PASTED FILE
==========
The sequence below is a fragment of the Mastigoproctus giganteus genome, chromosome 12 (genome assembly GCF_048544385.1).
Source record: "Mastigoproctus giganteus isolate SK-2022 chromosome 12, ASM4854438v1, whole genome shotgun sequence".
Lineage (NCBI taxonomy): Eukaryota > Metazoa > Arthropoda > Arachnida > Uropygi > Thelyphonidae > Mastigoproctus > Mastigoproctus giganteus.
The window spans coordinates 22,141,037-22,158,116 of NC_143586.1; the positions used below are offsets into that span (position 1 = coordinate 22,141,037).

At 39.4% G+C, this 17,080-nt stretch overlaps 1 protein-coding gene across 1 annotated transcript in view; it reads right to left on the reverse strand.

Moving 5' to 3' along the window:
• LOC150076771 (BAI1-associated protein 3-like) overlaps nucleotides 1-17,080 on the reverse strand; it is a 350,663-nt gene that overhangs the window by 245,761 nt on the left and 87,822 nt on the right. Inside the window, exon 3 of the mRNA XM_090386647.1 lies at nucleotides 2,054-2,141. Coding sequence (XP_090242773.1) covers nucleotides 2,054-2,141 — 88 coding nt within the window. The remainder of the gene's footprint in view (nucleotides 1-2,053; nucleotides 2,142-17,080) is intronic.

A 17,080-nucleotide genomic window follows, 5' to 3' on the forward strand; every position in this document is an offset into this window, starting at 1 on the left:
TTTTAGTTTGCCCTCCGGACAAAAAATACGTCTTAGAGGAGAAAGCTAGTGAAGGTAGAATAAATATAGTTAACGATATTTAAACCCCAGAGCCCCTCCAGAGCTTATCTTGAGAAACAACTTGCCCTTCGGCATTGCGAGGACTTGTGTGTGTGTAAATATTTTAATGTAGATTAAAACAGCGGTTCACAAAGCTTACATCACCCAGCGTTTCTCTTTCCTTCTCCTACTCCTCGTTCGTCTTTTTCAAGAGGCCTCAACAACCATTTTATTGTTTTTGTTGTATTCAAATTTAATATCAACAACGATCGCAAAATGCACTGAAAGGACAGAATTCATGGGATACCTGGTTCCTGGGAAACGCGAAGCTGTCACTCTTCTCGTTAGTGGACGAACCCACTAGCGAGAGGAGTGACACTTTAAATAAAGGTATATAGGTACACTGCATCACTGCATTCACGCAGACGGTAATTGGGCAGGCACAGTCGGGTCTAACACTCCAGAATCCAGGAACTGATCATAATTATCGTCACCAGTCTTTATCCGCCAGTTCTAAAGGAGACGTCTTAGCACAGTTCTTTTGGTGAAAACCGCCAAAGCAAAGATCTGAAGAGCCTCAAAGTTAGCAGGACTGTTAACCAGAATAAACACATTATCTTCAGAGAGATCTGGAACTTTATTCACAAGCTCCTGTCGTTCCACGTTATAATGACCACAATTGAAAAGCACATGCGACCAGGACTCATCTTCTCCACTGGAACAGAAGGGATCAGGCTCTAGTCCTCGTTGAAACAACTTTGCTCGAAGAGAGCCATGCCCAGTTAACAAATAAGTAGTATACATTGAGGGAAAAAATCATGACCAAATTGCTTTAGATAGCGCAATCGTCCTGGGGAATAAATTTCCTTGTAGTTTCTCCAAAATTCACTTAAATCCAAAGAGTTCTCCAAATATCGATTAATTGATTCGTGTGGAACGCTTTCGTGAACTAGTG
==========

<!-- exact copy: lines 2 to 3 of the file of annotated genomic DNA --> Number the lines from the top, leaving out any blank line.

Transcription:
Source record: "Mastigoproctus giganteus isolate SK-2022 chromosome 12, ASM4854438v1, whole genome shotgun sequence".
Lineage (NCBI taxonomy): Eukaryota > Metazoa > Arthropoda > Arachnida > Uropygi > Thelyphonidae > Mastigoproctus > Mastigoproctus giganteus.